Court rejects claim based on construction activities that interfere with driveway
The Court of Appeals recently rejected Rudy Denha's injury claim against Dart Properties. Dart owns an apartment complex and had torn up the asphalt just inside its driveway. Denha claimed that a tenant made a left turn in front of him and then stopped abruptly, when she encountered the construction activities, blocking his lane of travel. The tenant at-fault driver testified she didn't recall hesitating after attempting to enter the driveway, but Denha presented other testimony tending to corroborate his claim.
The lower court dismissed Denha's injury claim, holding that the sole cause of the accident was the at-fault driver, and thus the activities on the apartment complex property did not "cause" his injuries. The Macomb County Circuit Court judge also held that the construction activities were an "open and obvious" danger, and therefore the creator of that danger owed no duty to Denha or any other person.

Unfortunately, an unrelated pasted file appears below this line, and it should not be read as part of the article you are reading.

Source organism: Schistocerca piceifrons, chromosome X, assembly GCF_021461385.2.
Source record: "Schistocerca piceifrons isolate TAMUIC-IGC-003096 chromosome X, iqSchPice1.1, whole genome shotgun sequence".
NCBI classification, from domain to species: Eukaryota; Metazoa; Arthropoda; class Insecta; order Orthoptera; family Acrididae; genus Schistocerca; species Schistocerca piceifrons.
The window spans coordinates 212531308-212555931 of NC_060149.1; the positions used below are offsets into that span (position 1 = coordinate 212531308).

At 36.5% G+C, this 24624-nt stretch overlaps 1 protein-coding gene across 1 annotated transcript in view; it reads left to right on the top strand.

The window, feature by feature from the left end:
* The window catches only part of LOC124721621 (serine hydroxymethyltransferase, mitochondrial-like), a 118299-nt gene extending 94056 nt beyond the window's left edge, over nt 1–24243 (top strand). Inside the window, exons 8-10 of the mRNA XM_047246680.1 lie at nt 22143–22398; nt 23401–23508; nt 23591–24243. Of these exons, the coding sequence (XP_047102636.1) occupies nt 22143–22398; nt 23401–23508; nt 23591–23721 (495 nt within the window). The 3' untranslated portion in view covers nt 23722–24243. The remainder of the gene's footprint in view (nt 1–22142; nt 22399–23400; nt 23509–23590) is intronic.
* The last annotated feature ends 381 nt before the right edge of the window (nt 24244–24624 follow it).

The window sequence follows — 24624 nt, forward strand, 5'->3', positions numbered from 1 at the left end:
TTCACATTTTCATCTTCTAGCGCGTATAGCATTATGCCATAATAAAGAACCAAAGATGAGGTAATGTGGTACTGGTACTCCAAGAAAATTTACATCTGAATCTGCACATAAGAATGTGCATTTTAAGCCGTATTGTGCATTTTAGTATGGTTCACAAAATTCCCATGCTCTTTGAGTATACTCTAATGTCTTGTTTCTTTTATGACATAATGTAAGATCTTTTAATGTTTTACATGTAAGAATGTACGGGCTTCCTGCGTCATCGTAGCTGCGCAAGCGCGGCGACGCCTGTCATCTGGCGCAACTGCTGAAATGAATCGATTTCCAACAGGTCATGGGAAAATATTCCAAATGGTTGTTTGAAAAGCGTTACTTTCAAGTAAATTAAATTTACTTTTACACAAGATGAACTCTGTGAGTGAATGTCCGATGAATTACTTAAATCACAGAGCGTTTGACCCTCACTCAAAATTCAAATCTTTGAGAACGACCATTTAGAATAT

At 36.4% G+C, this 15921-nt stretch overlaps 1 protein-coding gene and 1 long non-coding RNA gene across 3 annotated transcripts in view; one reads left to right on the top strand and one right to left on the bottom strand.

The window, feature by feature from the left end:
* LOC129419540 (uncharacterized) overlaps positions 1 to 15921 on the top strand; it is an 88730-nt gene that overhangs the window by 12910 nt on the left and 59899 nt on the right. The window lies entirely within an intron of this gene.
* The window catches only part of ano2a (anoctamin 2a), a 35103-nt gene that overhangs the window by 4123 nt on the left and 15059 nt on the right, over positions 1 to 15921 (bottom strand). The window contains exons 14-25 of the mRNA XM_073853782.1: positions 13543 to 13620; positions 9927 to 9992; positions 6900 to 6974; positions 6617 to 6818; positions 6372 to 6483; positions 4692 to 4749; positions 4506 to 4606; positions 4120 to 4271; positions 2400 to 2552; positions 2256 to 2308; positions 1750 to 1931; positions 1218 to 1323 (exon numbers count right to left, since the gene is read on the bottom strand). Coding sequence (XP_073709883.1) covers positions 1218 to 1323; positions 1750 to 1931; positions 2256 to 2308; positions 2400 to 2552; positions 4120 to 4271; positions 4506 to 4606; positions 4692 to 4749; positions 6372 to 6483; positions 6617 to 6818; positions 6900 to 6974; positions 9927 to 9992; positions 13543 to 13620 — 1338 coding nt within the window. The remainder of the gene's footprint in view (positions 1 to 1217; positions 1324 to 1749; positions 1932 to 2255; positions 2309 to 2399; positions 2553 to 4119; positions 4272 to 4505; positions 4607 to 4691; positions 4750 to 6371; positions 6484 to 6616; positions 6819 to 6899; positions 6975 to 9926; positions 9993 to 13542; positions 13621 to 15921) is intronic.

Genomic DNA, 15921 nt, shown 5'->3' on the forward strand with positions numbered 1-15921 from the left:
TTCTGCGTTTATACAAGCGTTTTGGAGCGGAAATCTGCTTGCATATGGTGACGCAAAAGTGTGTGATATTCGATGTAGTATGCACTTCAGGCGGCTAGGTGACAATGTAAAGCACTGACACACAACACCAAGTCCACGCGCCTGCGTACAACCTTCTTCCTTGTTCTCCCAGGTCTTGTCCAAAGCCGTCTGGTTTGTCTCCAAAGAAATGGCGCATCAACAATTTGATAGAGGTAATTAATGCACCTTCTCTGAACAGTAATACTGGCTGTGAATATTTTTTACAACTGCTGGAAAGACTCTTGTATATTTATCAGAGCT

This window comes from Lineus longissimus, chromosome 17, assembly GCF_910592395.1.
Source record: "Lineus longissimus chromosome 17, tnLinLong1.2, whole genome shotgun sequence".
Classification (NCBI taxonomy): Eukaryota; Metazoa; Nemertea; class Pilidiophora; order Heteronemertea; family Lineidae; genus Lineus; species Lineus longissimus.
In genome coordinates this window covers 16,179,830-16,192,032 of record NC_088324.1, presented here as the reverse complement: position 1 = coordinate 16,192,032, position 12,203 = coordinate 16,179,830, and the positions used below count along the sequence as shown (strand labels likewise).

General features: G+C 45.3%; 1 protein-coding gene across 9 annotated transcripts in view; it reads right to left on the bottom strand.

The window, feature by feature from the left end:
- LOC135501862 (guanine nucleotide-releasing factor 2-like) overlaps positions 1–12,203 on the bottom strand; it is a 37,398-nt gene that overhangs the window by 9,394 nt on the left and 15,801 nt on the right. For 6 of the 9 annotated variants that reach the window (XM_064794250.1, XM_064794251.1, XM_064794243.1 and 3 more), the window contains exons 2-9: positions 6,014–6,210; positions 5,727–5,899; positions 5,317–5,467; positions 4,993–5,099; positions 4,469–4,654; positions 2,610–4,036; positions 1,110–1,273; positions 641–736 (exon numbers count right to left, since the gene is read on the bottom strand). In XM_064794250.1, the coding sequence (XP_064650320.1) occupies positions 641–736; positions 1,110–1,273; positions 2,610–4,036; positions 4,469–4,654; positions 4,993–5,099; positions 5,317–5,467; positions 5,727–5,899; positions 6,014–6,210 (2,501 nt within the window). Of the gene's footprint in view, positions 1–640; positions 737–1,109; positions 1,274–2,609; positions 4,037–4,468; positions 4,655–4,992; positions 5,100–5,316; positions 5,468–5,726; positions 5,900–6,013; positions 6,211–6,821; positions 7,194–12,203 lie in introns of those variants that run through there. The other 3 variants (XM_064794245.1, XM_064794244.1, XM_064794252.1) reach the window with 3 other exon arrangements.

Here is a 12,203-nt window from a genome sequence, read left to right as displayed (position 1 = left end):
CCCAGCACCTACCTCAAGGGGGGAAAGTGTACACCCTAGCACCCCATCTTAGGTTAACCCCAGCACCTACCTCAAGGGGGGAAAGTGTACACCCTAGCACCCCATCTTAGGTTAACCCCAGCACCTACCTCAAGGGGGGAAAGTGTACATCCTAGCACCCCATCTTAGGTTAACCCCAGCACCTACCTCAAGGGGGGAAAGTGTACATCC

The appellate court held that the lower court "did not err in interpreting the evidence as failing to support the assertion that the construction in fact caused the turning driver reasonably to slow or stop abruptly while blocking...traffic". Normally, courts do not decide (or "interpret") the facts in addressing a motion for summary disposition, and in fact the court rules require the court to assume for the basis of the motion that a factual conflict will be resolved in favor of the "non-moving party". For whatever reason, the courts in Mr. Denha's case chose to disregard normal procedure and to summarily dismiss his claim: apparently these particular judges simply didn't think that tearing up a driveway could ever create a hazard for traffic near the entryway. Several years ago, we achieved an excellent recovery that arose out of the poor design of a commercial driveway; that result was before "tort reform" had gained headway, though.